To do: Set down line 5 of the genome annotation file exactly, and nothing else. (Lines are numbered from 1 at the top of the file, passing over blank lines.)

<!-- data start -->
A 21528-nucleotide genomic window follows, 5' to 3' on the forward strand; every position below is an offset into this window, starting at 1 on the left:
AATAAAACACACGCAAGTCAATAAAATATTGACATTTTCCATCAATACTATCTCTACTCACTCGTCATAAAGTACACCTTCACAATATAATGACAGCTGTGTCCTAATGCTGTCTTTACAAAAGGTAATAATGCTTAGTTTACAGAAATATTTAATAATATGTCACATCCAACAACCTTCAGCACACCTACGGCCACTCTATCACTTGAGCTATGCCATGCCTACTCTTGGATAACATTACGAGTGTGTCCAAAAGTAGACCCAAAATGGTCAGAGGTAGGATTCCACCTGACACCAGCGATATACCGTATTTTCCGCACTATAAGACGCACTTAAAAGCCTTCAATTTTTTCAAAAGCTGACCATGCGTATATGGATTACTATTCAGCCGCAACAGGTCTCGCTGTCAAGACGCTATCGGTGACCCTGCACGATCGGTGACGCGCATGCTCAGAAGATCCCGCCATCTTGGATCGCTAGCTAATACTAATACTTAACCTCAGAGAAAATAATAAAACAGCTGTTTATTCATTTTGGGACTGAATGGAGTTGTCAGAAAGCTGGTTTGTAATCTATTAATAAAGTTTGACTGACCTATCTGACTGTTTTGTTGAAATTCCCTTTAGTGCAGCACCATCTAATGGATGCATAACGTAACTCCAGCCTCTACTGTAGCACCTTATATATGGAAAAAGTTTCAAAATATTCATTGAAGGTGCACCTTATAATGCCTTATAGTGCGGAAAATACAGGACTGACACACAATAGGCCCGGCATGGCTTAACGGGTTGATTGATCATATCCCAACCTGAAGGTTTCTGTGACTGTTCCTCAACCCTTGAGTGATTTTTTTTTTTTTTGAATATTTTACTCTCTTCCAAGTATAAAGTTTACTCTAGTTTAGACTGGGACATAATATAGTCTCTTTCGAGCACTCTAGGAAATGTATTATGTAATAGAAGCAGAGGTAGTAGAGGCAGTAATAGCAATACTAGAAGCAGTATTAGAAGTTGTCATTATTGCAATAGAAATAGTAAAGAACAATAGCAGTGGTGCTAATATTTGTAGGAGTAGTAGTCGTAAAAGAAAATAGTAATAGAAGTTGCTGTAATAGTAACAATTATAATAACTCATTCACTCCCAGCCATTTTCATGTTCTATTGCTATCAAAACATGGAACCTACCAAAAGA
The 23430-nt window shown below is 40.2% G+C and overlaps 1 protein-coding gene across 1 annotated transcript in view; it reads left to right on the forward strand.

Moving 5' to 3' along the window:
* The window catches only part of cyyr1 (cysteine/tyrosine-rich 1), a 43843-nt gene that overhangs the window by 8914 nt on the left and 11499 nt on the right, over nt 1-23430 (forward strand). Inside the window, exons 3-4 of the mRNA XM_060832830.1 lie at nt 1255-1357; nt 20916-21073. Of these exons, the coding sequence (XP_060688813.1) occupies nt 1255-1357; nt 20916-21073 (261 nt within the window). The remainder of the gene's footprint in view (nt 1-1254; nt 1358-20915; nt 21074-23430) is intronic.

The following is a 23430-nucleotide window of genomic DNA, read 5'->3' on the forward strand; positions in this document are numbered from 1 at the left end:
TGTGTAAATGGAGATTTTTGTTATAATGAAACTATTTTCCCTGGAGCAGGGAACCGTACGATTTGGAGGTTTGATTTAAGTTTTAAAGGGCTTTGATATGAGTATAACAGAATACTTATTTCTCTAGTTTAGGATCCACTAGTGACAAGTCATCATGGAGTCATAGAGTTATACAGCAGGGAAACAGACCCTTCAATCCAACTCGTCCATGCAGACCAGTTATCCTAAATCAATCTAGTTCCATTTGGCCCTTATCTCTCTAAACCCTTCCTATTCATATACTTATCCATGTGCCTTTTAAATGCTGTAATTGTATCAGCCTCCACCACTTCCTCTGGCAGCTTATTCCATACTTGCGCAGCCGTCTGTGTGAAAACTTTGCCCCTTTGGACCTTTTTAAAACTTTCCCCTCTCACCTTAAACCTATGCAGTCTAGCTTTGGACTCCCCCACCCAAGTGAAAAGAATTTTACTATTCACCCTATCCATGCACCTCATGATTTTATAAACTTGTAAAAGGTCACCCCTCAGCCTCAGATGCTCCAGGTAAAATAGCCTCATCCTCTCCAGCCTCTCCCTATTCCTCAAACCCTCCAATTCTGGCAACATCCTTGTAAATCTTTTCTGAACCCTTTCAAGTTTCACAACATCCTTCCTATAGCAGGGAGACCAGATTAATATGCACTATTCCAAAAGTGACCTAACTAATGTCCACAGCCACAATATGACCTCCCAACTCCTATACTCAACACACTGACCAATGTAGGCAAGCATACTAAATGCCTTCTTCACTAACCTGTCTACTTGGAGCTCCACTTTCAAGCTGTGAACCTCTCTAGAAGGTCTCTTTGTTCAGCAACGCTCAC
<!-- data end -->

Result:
* The window catches only part of cyyr1 (cysteine/tyrosine-rich 1), a 43843-nt gene that overhangs the window by 8914 nt on the left and 11499 nt on the right, over nt 1-23430 (forward strand). Inside the window, exons 3-4 of the mRNA XM_060832830.1 lie at nt 1255-1357; nt 20916-21073. Of these exons, the coding sequence (XP_060688813.1) occupies nt 1255-1357; nt 20916-21073 (261 nt within the window). The remainder of the gene's footprint in view (nt 1-1254; nt 1358-20915; nt 21074-23430) is intronic.